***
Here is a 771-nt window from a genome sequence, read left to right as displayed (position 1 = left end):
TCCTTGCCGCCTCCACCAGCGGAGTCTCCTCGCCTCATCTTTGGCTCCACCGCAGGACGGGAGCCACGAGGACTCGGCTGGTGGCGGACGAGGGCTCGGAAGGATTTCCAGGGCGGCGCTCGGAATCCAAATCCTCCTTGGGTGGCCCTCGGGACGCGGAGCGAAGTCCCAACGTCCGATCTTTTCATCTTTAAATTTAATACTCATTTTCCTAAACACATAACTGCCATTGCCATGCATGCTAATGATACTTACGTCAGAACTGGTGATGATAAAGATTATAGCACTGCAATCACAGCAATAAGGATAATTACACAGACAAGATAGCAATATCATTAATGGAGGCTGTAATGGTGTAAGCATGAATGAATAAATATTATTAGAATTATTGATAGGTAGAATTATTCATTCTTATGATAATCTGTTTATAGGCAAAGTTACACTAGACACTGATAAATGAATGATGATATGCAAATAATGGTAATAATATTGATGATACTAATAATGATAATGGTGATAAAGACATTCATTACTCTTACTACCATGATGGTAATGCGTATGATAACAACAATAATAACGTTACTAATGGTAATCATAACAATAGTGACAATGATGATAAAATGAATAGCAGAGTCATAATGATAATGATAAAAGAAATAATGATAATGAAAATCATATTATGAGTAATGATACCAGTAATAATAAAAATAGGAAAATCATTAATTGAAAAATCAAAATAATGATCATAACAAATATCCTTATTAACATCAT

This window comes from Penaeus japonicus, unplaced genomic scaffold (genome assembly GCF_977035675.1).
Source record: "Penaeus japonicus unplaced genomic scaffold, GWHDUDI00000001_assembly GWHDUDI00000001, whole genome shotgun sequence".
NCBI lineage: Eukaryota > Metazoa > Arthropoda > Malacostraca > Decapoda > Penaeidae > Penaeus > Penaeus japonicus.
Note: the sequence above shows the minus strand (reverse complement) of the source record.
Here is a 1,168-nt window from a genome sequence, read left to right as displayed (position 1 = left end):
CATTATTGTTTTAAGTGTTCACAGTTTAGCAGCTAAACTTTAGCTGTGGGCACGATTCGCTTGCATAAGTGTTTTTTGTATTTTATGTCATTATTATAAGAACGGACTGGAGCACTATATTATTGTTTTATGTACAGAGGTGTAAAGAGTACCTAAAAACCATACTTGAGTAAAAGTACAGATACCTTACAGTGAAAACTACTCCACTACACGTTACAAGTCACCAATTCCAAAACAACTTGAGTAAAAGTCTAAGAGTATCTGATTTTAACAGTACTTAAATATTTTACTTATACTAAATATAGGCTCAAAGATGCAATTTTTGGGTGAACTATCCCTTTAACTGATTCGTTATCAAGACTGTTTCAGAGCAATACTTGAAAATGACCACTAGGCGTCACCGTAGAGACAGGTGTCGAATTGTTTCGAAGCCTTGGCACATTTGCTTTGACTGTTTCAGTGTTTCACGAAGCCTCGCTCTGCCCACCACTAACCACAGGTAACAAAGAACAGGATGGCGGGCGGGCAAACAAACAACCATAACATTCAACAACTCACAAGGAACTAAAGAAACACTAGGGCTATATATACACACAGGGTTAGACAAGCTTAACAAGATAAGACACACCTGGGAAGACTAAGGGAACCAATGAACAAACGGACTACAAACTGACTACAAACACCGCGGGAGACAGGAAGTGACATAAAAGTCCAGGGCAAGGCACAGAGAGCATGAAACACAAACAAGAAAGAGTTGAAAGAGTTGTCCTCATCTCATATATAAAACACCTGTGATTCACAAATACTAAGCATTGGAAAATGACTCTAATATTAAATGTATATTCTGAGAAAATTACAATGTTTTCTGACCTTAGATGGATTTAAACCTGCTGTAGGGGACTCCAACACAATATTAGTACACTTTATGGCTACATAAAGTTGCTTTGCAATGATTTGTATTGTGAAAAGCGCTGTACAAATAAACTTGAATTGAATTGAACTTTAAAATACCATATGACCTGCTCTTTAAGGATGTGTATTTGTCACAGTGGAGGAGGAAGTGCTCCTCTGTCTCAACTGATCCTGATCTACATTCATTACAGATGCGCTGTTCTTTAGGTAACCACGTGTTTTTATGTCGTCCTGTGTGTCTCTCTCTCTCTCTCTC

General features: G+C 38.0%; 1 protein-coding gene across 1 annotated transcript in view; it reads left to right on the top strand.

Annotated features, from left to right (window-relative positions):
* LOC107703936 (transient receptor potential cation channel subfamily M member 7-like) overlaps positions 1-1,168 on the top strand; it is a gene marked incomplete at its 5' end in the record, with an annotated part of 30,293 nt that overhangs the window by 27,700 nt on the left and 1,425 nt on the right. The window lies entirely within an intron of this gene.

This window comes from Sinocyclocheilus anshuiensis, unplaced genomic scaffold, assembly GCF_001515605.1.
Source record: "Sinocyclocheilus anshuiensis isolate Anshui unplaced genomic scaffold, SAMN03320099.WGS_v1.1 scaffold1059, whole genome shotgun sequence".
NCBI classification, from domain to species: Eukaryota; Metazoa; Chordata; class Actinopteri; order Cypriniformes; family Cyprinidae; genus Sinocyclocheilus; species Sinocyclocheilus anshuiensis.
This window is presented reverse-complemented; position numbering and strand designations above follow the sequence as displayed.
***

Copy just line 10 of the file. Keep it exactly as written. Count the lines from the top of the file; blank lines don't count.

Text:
Annotated features, from left to right (window-relative positions):